Clinical forms and risk factors associated with strabismus in visual binocularity

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Objective: To identify and analyze risk factors associated with strabismus, the eye data and personal and family history. Methods: A prospective, descriptive and analytical study, with 240 patients who consulted for the first time in strabismus clinics. We evaluated the frequency and association between strabismus and data eye examination and personal and family history to identify risk factors. Results: There was a higher prevalence of strabismus in women (56.96%) compared to men (43.02%). The age group most satisfied in strabismus clinic are children up to 15 years of age (83.54%). Met more esotropia (55.27%) than exotropia (42.20%) and lower portion of isolated vertical strabismus (2.53%). Preterm birth was associated with convergent strabismus (p = 0.023) but not the diverging (p = 0.086). Maternal diabetes mellitus was associated with esotropia (p = 0.024) and exotropia (p = 0.036) on the child, but the mother's high blood pressure, medications for hypertension and diabetes during pregnancy and illicit drugs was not statistically significant. Patients with cerebral palsy association with exotropes had more (p = 0.008) which esotropia (p = 0.019). Congenital malformations, consanguinity between parents and ocular trauma showed no statistically significant association for strabismus. Most patients with strabismus showed good visual acuity, normal fundus. In the analysis of proportions farsightedness was more common in esotropia (68.7%). Conclusion: Internal and external risk factors can interfere in the formation and development of the eye in eye plasticity phase with impaired visual binocularity and may result in strabismus. There are differences with respect to risk factors associated truly and more studies are needed to identify.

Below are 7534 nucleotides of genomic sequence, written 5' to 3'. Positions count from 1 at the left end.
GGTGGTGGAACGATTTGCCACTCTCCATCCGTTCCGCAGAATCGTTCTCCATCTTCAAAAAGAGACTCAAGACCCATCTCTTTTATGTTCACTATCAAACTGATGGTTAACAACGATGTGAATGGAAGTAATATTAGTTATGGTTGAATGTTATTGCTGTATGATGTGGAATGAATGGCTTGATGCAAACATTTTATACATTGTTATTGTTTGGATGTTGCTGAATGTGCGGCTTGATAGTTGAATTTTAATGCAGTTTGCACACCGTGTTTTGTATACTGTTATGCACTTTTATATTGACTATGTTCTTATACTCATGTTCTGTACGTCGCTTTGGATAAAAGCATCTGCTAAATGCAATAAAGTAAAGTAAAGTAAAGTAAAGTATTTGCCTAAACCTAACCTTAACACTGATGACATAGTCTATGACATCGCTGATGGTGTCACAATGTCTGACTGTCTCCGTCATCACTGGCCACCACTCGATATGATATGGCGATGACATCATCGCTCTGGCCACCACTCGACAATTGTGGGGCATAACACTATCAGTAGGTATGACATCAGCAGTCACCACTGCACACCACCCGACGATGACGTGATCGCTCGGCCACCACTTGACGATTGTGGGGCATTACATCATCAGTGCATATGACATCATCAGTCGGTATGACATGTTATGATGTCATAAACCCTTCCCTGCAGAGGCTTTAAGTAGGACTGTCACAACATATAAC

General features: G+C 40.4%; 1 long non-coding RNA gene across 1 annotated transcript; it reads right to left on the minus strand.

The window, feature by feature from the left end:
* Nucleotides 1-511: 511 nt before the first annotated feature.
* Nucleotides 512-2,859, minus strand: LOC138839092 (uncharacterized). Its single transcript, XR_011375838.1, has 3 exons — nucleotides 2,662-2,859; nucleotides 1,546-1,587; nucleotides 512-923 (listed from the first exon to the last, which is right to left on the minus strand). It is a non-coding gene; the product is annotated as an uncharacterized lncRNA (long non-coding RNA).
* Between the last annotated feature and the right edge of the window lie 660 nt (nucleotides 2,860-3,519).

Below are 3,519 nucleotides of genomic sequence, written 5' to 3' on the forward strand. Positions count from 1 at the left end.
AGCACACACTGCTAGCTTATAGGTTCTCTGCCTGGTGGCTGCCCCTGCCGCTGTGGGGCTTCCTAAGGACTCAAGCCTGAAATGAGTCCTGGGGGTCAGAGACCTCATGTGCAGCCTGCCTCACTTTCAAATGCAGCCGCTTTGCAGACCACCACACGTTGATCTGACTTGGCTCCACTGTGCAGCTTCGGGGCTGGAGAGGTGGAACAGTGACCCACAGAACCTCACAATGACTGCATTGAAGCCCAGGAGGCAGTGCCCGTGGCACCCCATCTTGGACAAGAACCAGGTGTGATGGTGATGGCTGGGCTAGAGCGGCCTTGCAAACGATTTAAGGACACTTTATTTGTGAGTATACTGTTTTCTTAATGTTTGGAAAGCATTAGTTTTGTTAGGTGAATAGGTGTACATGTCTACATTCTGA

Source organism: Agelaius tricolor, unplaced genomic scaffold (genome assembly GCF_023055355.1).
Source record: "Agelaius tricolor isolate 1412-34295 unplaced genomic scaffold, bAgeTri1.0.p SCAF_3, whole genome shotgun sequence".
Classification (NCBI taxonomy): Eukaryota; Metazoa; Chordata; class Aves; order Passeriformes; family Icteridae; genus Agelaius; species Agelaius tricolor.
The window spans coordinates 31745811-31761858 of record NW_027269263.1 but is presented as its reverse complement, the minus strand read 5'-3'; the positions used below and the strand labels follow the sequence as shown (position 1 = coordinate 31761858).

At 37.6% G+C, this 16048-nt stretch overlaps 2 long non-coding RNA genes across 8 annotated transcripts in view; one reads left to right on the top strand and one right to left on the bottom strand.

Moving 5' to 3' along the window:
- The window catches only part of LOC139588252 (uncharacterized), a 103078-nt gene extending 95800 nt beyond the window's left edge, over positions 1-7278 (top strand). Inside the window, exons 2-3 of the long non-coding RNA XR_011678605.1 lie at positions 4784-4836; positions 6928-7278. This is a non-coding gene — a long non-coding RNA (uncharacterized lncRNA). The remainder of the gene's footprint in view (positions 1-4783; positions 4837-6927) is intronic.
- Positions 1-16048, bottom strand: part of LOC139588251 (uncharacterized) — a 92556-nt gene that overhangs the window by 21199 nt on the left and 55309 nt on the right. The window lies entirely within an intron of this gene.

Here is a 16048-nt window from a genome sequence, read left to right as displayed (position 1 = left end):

Rocha, M. N. A. M., Sanches, A., Fernandes Pessoa, F., Braz, G. S., Rego, L. P., Auad, L. J., & Ribeiro, P. de C. A. (2016). Clinical forms and risk factors associated with strabismus in visual binocularity. Revista Brasileira de Oftalmologia, 75(1), 34–39.

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